Aaron held the MLB record for career home runs for 33 years, and he still holds several MLB offensive records.
“I just tried to play the game the way it was supposed to be played,” Aaron said.
» Video: Hank Aaron talks about a year of honors and career memories
Aaron’s journey to that memorable homer was hardly pleasant. He was the target of extensive hate mail as he closed in on Ruth’s cherished record of 714, much of it sparked by the fact Ruth was white and Aaron was Black.
“If I was white, all America would be proud of me,” Aaron said almost a year before he passed Ruth. “But I am Black.”
»Baseball legend Hank Aaron through the years
After retiring in 1976, Aaron became a revered figure, even though he never pursued the spotlight. He was thrilled when the U.S. elected its first African-American president, Barack Obama, in 2008. Former President Bill Clinton credited Aaron with helping carve a path of racial tolerance that made Obama’s victory possible.
Aaron was a true five-tool star. He posted 14 seasons with a .300 average — the last of them at age 39 — and claimed two National League batting titles. He finished with a career average of .305.
He hit 24 or more home runs every year from 1955 through 1973, and is one of only two players to hit 30 or more home runs in a season at least 15 times.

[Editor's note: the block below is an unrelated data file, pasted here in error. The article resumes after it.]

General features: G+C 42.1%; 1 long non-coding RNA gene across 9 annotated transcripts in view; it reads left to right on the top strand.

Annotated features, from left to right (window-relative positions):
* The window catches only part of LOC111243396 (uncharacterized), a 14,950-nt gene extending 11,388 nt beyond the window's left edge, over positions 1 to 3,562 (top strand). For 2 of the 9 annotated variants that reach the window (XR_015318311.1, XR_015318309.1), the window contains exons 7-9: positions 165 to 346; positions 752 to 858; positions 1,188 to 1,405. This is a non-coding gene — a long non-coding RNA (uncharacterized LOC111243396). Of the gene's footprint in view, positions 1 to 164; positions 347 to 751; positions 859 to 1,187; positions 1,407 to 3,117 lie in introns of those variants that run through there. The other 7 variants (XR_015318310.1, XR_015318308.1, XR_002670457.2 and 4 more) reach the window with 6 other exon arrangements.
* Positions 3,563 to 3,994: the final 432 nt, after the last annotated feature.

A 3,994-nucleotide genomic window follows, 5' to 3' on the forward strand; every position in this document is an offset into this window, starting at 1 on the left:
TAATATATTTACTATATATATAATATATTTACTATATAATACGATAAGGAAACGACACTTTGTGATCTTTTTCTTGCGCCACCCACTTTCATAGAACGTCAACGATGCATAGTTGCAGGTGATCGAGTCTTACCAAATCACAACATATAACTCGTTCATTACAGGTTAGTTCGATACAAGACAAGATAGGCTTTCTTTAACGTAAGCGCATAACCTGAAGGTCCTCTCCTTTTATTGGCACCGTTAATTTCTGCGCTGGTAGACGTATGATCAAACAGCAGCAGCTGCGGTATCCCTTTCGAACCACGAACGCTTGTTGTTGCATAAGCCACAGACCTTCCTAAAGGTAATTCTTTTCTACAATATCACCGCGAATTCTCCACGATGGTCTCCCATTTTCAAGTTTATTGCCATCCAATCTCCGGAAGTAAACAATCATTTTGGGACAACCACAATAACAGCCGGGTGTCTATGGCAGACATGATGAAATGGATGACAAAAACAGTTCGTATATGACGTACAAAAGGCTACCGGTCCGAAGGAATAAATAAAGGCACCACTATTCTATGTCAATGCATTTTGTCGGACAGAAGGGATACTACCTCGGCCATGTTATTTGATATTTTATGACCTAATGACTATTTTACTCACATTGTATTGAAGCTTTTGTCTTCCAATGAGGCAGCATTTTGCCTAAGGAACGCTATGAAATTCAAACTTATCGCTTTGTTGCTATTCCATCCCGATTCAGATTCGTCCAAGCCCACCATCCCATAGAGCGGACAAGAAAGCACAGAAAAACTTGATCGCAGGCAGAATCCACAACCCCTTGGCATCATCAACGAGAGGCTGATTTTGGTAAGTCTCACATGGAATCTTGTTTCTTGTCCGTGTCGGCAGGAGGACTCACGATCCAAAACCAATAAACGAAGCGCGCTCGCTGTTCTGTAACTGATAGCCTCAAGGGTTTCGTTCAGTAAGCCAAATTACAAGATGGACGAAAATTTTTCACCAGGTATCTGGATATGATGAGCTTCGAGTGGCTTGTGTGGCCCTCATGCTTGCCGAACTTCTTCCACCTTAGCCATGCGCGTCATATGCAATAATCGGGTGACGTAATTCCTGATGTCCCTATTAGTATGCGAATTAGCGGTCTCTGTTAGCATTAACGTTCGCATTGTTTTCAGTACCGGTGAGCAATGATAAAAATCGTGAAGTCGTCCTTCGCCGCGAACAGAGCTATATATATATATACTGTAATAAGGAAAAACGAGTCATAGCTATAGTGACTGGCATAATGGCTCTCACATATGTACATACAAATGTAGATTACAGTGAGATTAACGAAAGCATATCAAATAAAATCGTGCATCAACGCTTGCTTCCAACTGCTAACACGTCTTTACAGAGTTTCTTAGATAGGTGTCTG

» Atlanta Constitution history: Hank Aaron hits No. 715
Aaron also was a gifted outfielder with a powerful arm, something often overlooked because of a smooth, effortless stride that his critics — with undoubtedly racist overtones — mistook for nonchalance. He was a three-time Gold Glove winner.
Aaron posted seven seasons with more than 20 stolen bases, including a career-best of 31 in 1963 when became only the third member of the 30-30 club — players who have totaled at least 30 homers and 30 steals in a season.
To that point, the feat had only been accomplished by Ken Williams (1922) and Willie Mays (1956 and ’57).
In 1982, he was inducted into the National Baseball Hall of Fame, and was one of the original inductees into the Atlanta Sports Hall of Fame.
In 1999, The Sporting News ranked Aaron fifth on its “100 Greatest Baseball Players” list.
In 1988, Aaron was inducted into the Wisconsin Athletic Hall of Fame.
In 1999, baseball began honoring its top hitter with the Hank Aaron Award, akin to the Cy Young for pitchers.
Three years later, a nationwide vote named Aaron’s No. 715 as the second-most memorable moment in baseball history, eclipsed only by Cal Ripken Jr. breaking Lou Gehrig’s record for consecutive games played.
Also in 2002, President George W. Bush awarded Aaron the Presidential Medal of Freedom, the nation’s highest civilian honor. Bush praised Aaron for overcoming “poverty and racism to become one of the most accomplished baseball players of all time.”
He was named a 2010 Georgia Trustee by the Georgia Historical Society in recognition of accomplishments that reflect the ideals of Georgia’s founders.
“He might be the greatest player of all time,” said the late Tony Gwynn, a fellow Hall of Famer. “Just look at his numbers. Everybody characterizes him as a home run hitter because he’s held that record so long. But he was a great baserunner, a great defender, a great player period.”
The Associated Press contributed to this report.